Swearing Up a Blue Streak

  • By Dharma
  • February 21, 2018
  • Comments Off on Swearing Up a Blue Streak


Dear Dharma,

I work at a very male dominated, blue collar job so you can imagine the type of language I’m used to at work.  To me, it’s practically white noise.

My sister, on the other hand, is a stay at home mom, watches Barney and Dora the Explorer and is horrified at even the hint of profanity.  Of course since I’m so used to it, I quite often slip up around her children…

She gets so mad, she’s even threatened to stop letting me be around them if I don’t stop. I mean, come on! They’re gonna learn these words soon enough!

How can I convince her?



Dear Rhonda,

Can you fricken believe her?  Doesn’t she know the culture around swearing has changed dramatically over the past many years?  Sheesh…

Except… they are her kids and it is her right to expose them – or not expose them – to whatever she chooses.  So on that level, you’re in a bit of a pickle.

Instead of trying to diminish her view point, as “Come on, get over it!” does tend to do, perhaps the both of you can try to find a center point.

I have a friend who framed this perfectly for me…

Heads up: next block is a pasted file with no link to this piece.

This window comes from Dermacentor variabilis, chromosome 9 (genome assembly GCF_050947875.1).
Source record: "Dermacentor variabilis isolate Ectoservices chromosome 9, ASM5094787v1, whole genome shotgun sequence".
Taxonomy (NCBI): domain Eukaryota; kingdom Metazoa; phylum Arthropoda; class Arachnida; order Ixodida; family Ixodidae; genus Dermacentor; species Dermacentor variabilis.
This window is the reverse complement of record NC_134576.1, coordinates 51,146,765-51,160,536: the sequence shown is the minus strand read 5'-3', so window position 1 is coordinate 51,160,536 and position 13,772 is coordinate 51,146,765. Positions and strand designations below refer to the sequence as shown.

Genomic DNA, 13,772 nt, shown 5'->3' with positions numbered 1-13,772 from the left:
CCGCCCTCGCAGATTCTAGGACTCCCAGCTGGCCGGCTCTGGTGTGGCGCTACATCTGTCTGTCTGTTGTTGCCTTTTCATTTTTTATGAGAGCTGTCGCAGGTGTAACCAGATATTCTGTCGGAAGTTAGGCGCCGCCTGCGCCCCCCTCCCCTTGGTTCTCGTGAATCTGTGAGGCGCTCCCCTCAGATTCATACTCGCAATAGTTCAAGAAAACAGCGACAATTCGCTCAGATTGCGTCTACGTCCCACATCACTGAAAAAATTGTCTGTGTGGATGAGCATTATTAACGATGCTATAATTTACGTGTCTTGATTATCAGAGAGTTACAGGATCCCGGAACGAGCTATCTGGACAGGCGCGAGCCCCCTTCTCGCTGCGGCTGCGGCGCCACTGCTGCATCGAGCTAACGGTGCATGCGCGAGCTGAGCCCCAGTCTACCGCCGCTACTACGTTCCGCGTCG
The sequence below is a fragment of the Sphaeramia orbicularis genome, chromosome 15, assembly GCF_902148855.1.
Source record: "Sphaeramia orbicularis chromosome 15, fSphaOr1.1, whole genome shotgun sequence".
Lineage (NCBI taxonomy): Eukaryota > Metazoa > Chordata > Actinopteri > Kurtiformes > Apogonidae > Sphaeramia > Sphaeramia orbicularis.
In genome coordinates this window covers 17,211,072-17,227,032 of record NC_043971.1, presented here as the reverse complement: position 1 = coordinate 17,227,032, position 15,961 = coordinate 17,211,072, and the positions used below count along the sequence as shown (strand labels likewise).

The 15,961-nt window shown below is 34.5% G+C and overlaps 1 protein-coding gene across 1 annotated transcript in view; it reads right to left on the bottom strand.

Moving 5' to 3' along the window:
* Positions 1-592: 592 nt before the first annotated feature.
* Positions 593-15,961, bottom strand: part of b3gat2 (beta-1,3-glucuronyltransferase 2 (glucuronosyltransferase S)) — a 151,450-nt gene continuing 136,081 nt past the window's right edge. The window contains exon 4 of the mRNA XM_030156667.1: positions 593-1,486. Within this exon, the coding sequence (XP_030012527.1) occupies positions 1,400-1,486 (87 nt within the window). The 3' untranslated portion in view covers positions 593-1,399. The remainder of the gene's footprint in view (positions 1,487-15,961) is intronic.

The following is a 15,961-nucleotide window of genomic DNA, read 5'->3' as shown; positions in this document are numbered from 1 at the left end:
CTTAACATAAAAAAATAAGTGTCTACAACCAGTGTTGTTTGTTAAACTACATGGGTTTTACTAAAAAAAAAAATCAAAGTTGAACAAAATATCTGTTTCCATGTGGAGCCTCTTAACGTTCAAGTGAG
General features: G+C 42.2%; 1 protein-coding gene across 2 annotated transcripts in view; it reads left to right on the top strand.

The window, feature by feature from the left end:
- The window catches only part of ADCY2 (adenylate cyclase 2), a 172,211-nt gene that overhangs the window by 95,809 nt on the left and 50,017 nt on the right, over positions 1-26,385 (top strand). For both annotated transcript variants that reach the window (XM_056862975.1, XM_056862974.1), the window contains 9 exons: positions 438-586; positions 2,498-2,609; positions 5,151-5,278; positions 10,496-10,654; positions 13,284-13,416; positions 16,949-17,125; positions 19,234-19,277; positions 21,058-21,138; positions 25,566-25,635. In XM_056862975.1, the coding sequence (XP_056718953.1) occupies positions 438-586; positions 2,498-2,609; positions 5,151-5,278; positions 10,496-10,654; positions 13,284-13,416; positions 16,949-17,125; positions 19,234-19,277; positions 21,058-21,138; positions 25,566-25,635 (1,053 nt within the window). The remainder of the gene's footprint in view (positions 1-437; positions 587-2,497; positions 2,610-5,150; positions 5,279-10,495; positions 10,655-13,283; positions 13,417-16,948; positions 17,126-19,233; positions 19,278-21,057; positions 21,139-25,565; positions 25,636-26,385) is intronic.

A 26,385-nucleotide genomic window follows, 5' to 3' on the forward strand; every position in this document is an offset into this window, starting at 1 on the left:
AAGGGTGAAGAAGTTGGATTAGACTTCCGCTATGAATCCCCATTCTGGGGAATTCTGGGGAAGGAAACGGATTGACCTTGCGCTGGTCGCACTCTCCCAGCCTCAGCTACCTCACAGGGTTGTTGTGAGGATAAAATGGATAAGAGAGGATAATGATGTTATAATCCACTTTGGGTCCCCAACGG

she says that both she and her husband swear around their kids but that they have explained to their kids that there are certain words that grown up’s use and kids just don’t.

It’s just like when you’re drinking a glass of wine in front of the kids and they’re all like, “Mommy, mommy can I have some?”  We say things like, “No, honey – this is a drink that only grown up’s have.”  And mostly speaking, that seems to do the trick.

Think about it – weren’t most of us brought up understanding that there are different rules for different ages?  That’s why kids go to bed at 8pm and parents stay up til midnight.  Grown up’s drive cars, kids do not – and so on and so forth.

The same friend says that when they have friends over who swear, and then apologize for their language in front of the kids, it’s the kids who pipe up saying, “It’s okay, we know we aren’t allowed to use those words, they’re for grown up’s only!”

So they get it.  Because kids aren’t made of glass, they’re actually quite adaptable when given the opportunity to grow a little and to make certain distinctions as to what’s appropriate.

And I love it.  Because with that way of thinking, kids are being exposed to the real world (which accommodates your “they’re going to learn these words anyways!” state of mind), while offering a great life lesson that people behave in different ways in different circumstances and that there’s a time and a place for everything and everyone.

If you think your sister might be open to that kind of lesson, approach her with it – and maybe couple it with the promise to do your best to keep the F bombs to a minimum out of respect for her parenting techniques.

If she sees you’re willing to meet her in the middle, she might be willing to do the same.



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